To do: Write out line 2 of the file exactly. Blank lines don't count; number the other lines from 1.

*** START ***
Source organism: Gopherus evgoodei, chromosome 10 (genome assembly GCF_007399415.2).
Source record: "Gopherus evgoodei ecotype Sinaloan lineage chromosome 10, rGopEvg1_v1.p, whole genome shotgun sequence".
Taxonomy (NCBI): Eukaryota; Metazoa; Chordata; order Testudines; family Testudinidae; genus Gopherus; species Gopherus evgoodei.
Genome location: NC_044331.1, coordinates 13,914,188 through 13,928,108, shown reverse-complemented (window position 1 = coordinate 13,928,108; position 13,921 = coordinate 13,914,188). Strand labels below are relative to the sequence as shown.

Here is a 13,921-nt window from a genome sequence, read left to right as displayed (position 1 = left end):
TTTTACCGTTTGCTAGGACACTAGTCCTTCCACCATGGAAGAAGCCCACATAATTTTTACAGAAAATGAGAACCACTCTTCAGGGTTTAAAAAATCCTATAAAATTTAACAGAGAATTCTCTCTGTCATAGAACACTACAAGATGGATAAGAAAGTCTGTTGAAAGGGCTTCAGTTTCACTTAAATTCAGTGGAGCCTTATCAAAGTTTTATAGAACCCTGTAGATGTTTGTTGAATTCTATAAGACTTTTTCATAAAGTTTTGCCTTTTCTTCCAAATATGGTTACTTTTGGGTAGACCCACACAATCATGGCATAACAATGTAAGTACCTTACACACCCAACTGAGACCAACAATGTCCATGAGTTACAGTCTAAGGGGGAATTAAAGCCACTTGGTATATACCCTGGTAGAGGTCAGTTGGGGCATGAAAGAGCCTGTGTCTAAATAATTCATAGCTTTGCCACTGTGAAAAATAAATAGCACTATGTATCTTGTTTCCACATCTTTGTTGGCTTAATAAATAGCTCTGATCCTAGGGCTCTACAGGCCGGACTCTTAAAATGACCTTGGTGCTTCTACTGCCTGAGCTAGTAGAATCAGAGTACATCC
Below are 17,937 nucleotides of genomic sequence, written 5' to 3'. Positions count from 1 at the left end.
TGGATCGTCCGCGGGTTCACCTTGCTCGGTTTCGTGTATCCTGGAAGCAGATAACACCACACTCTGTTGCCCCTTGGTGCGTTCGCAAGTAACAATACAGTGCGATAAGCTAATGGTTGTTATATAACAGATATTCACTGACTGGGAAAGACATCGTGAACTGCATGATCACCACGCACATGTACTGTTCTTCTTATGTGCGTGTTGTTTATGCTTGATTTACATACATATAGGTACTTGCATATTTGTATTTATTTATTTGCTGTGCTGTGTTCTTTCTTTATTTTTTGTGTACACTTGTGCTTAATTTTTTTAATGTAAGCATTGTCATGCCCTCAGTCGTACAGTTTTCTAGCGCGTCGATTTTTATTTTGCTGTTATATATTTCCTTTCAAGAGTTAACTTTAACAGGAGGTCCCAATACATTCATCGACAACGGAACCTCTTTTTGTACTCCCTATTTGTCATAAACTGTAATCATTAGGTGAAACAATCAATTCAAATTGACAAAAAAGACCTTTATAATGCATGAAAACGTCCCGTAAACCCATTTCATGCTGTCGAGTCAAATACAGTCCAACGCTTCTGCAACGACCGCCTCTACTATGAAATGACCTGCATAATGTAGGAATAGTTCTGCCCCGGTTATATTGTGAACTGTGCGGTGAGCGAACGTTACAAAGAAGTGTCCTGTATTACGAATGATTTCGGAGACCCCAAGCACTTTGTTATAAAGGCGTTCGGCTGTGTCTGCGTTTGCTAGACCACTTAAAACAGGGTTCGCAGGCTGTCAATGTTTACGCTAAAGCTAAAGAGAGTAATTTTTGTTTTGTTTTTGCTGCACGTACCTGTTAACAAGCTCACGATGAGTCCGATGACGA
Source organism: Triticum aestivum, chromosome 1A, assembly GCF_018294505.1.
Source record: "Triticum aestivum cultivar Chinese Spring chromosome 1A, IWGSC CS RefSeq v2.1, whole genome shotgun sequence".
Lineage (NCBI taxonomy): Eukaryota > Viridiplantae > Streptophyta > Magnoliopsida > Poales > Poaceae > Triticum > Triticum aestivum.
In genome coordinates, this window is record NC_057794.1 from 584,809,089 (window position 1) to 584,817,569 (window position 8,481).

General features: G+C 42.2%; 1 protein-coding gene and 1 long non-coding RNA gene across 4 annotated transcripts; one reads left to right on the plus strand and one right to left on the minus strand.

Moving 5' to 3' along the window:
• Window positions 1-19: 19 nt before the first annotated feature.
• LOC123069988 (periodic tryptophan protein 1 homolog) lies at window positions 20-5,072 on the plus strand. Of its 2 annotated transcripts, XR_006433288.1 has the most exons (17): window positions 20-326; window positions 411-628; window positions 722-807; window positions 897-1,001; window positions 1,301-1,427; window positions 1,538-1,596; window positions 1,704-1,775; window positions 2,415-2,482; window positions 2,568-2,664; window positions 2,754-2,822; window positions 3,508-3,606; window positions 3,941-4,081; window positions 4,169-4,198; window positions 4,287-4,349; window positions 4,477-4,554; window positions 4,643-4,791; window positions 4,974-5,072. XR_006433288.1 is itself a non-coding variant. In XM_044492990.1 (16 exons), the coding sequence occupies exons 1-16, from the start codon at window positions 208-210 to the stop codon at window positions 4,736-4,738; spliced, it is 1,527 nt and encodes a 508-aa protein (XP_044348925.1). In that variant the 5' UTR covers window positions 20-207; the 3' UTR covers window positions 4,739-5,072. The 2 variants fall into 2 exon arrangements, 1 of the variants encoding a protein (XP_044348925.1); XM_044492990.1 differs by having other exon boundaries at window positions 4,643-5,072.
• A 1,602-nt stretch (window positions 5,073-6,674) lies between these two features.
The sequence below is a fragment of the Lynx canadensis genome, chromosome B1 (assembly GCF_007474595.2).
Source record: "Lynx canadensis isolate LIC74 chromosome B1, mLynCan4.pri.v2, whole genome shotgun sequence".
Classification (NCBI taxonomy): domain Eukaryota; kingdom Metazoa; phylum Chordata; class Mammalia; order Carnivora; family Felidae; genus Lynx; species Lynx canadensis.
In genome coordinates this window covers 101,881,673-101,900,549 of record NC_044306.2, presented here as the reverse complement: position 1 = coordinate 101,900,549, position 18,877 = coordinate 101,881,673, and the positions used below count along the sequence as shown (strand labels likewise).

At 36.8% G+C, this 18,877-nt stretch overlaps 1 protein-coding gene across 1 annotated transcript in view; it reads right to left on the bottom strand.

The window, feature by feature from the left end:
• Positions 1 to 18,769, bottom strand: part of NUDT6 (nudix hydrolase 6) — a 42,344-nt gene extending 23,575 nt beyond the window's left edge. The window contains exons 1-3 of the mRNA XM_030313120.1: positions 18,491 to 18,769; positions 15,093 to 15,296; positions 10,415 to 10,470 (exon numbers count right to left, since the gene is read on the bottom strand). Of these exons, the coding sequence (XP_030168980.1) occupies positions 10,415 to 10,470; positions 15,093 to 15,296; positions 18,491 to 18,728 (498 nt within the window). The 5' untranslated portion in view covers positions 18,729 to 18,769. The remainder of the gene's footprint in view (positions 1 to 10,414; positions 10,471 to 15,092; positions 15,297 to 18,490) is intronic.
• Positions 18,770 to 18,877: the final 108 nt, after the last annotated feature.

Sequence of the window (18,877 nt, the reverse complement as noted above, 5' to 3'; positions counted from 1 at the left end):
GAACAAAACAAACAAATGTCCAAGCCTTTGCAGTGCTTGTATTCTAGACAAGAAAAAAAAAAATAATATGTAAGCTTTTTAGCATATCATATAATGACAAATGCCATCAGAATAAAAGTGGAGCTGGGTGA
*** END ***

Source record: "Gopherus evgoodei ecotype Sinaloan lineage chromosome 10, rGopEvg1_v1.p, whole genome shotgun sequence".